“YOU’RE BOLD FOR a girl,” said Veris.
“What makes you think I’m a girl?”
He looked her over again, doubting himself. “You’re not a boy.”
“No, I’m not.”
“What are you then?”
“Is that your name?”
“I’m a demonfell.”
If she were a girl, he had a greater chance of scaring her. If a boy, then he would be forced into a fight. He wanted to know what the demonfell was so he knew what he should do. He realized that was lazy thinking, the kind that could get him killed. He shook his head. “It doesn’t matter. I know a woman more dangerous than any man and a man weaker than any woman. But you’re obviously a girl or you would try to convince me you’re a boy.”
The demonfell smiled slyly. “You’re clever. And you’re wrong. I’m neither. And that weak man you mentioned is yourself.”
The laughter that followed told Veris the demonfell was a girl. Laughter from a boy could be remedied with a smack, and he wasn’t so weak that he hadn’t managed himself with boys around the palace. But a girl’s laugh was a pain that lingered, especially when his weakness was evident to her. He felt this. He just knew.
The demonfell—the girl—slipped back into the suite’s dark interior. Veris remained on the balcony. He had many thoughts running through his mind, none of which was the need to call for help. When that thought arrived, he left the balcony, taking a torch on the way.
He found her in his mother’s bedroom. “Come to steal the silver?” he asked. “You’ll find booty a floor down. My mother doesn’t care about such things.”
Touching a finger to his lip, he said, “The warmaster gave her something once.”
“Where is it?”
“Nothing you can sell.”
He shook his head, but his glance had given away his secret. The demonfell went to a shelf and touched everything—the two bound books, the stack of scrolls, and a piece of driftwood. She picked through a pile of seashells. His mother had told him she collected those from the beach where she grew up. She had had them since before he was born. Veris intervened, snatching a shell from the demonfell’s hand. “Stop touching everything.”
She stepped back and looked him over. “Where’s the jewelry?”
“No jewelry. You’ll find nothing you can sell here.” He turned to shout for a guard, but he stopped himself. “Why aren’t you running away? I can call a guard and you have no hope of escape.”
“I have a job to do.”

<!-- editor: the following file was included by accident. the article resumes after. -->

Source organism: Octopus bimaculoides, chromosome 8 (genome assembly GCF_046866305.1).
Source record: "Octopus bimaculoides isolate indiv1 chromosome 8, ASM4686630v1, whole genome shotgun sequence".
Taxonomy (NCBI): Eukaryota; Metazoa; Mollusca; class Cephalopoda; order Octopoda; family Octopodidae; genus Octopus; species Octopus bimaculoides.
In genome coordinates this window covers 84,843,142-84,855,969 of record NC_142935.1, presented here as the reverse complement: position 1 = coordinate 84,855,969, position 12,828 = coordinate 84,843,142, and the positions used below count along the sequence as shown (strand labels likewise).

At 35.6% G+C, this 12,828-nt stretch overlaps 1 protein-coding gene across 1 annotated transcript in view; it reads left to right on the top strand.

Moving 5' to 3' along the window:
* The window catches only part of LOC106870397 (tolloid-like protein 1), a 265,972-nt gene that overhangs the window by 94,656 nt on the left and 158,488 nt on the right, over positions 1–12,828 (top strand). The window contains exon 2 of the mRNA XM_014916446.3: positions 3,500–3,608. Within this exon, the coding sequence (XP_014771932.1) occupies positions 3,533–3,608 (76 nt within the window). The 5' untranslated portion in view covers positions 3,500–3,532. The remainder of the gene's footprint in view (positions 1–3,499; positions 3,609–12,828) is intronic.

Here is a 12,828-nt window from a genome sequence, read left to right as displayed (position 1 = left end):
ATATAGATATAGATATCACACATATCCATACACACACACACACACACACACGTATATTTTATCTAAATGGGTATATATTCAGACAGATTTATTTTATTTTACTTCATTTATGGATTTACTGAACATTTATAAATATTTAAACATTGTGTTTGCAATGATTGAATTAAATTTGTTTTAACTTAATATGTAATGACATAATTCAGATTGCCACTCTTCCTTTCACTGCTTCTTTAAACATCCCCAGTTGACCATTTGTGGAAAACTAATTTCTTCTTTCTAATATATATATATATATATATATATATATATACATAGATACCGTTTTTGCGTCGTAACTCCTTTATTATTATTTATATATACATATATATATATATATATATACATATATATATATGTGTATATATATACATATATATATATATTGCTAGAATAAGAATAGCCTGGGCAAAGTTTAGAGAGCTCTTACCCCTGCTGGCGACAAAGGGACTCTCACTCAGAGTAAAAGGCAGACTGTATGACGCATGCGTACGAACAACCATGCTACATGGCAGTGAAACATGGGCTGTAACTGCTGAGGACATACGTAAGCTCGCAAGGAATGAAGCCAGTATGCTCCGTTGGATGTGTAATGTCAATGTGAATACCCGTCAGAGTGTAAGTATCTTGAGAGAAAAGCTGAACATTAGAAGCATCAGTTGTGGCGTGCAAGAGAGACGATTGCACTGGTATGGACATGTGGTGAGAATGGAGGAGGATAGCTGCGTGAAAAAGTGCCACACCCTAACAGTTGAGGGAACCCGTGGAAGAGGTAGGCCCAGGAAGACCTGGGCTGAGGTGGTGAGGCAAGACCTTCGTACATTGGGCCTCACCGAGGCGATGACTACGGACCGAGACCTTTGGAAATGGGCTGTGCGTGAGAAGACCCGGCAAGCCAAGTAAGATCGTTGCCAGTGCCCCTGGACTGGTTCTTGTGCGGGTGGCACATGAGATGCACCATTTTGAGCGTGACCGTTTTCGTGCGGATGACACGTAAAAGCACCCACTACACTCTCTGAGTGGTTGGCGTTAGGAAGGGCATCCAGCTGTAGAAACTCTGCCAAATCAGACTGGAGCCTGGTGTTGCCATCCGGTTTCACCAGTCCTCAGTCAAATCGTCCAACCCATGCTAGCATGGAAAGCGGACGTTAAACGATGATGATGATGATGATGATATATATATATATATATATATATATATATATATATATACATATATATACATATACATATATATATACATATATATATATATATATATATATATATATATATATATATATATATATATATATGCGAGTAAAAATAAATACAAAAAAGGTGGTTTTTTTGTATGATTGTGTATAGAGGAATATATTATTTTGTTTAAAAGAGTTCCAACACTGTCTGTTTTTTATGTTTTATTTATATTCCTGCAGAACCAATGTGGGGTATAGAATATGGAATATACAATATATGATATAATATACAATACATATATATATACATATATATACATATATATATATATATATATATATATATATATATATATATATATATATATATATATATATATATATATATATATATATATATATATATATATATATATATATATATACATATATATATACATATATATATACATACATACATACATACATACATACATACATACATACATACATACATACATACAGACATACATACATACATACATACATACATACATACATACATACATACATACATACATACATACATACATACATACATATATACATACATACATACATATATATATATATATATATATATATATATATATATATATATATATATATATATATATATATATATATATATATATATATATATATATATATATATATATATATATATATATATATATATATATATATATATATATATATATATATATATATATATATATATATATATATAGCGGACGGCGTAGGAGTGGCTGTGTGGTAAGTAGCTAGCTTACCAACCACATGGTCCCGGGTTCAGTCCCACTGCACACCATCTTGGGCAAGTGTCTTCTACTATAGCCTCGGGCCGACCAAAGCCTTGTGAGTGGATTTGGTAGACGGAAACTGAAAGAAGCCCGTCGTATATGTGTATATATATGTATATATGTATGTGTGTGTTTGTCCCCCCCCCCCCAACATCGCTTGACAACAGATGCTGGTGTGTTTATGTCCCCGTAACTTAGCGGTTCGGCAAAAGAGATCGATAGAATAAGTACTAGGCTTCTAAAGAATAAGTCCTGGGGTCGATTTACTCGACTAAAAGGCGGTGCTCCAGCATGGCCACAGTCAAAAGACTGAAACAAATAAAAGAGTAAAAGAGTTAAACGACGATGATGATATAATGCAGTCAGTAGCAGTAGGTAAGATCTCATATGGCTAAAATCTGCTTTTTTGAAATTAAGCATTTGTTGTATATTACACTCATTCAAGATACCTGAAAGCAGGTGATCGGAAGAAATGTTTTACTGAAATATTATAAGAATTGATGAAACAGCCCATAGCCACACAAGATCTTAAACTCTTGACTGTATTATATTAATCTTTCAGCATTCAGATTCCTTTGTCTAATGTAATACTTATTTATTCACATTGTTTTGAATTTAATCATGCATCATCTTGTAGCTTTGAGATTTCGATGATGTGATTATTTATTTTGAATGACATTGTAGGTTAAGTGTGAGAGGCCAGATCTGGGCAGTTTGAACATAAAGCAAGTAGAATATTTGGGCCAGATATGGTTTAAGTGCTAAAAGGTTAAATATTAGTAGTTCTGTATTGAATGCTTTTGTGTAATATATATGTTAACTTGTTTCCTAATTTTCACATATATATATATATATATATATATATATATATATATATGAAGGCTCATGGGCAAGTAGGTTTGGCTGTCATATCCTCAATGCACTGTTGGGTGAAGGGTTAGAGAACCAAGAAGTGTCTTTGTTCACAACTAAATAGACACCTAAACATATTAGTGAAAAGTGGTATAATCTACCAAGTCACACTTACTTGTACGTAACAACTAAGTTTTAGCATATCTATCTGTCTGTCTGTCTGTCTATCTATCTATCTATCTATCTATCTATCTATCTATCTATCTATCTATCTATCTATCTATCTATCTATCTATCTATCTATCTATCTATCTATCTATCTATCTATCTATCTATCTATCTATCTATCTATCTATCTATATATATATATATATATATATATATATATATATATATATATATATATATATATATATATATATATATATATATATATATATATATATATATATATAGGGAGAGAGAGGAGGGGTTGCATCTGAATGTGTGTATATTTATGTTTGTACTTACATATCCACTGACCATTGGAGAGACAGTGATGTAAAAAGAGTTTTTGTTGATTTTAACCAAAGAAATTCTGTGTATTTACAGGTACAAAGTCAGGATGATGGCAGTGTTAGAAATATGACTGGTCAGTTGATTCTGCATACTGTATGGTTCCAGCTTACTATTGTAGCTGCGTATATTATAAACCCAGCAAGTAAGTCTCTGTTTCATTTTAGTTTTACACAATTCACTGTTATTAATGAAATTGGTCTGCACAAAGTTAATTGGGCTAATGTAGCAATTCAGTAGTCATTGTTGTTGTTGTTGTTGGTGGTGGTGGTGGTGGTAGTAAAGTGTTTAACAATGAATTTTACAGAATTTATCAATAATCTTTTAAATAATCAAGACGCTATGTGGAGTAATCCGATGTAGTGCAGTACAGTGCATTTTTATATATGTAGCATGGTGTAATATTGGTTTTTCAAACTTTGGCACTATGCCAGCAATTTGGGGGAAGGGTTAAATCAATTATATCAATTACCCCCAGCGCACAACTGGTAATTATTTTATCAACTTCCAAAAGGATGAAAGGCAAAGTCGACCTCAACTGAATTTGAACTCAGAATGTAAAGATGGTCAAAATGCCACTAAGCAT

“I see. You’re working for someone else. What does he want? Has he threatened you? I can help.” The demonfell smiled. The one eye Veris could see softened with kindness. It made Veris wonder about the eyepatch again.
“You’re an unusual boy,” said the demonfell. “This isn’t about treasure. This is about death. I’m going to save your life whether you want me to or not.” Looking around, the demonfell set her hands on her narrow hips and said, “It’s not here. I don’t feel it, though I feel something else.”
Before Veris could reply, the demonfell had pushed past him and was gone. He raced from the bedroom and found himself alone. When he left the suite, two tower guards were pacing as he approached. They told him they had not seen anyone in the tower besides his mother. He asked if the guards knew where his mother had gone. They didn’t, but they confessed that she was naked.
“When you see my mother acting strangely, you’re required to notify the Warmaster.”
They glanced back and forth at each other. He felt dismissed. No doubt they had taken pleasure in watching his mother crawling through a corridor like a mindless animal. They could laugh now but they would regret it. He struggled to speak through a clenched jaw. “The Warmaster will not be pleased you disobeyed orders. I’m looking forward to what she will do to you.”
He stalked off imagining the guards’ fearful expressions as they watched him return to the suite. If his mother were hunting, she didn’t have her wrist caps and would need clothes. He gathered her things. When he passed the guards on his way out again, he didn’t offer even a glance.
His first stop would be Avestine’s suite. She might know where his mother was, or at least she would be concerned and help him find her. Distaste for his mother’s bestial side was one thing they had in common. Another was worrying about her safety.
Copyright © 2021 Teresa Wymore. All Rights Reserved.